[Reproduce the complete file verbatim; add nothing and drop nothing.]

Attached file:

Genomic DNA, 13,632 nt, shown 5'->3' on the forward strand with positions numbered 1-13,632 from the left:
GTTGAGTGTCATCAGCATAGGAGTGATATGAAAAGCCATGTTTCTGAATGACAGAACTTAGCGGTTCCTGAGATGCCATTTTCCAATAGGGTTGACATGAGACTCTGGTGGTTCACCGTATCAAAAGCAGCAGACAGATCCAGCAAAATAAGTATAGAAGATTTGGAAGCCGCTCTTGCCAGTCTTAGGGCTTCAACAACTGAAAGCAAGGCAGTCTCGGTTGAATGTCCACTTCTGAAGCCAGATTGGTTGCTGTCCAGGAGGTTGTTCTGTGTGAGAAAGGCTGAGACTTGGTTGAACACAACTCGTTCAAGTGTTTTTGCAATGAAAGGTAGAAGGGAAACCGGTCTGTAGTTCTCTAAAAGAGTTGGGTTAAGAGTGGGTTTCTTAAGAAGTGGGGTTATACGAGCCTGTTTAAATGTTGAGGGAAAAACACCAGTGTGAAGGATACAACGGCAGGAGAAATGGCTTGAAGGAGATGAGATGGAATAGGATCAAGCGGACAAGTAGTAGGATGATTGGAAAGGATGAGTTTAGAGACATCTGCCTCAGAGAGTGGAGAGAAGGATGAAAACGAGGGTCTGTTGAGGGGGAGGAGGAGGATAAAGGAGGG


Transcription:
Genomic DNA, 13,632 nt, shown 5'->3' on the forward strand with positions numbered 1-13,632 from the left:
GTTGAGTGTCATCAGCATAGGAGTGATATGAAAAGCCATGTTTCTGAATGACAGAACTTAGCGGTTCCTGAGATGCCATTTTCCAATAGGGTTGACATGAGACTCTGGTGGTTCACCGTATCAAAAGCAGCAGACAGATCCAGCAAAATAAGTATAGAAGATTTGGAAGCCGCTCTTGCCAGTCTTAGGGCTTCAACAACTGAAAGCAAGGCAGTCTCGGTTGAATGTCCACTTCTGAAGCCAGATTGGTTGCTGTCCAGGAGGTTGTTCTGTGTGAGAAAGGCTGAGACTTGGTTGAACACAACTCGTTCAAGTGTTTTTGCAATGAAAGGTAGAAGGGAAACCGGTCTGTAGTTCTCTAAAAGAGTTGGGTTAAGAGTGGGTTTCTTAAGAAGTGGGGTTATACGAGCCTGTTTAAATGTTGAGGGAAAAACACCAGTGTGAAGGATACAACGGCAGGAGAAATGGCTTGAAGGAGATGAGATGGAATAGGATCAAGCGGACAAGTAGTAGGATGATTGGAAAGGATGAGTTTAGAGACATCTGCCTCAGAGAGTGGAGAGAAGGATGAAAACGAGGGTCTGTTGAGGGGGAGGAGGAGGATAAAGGAGGG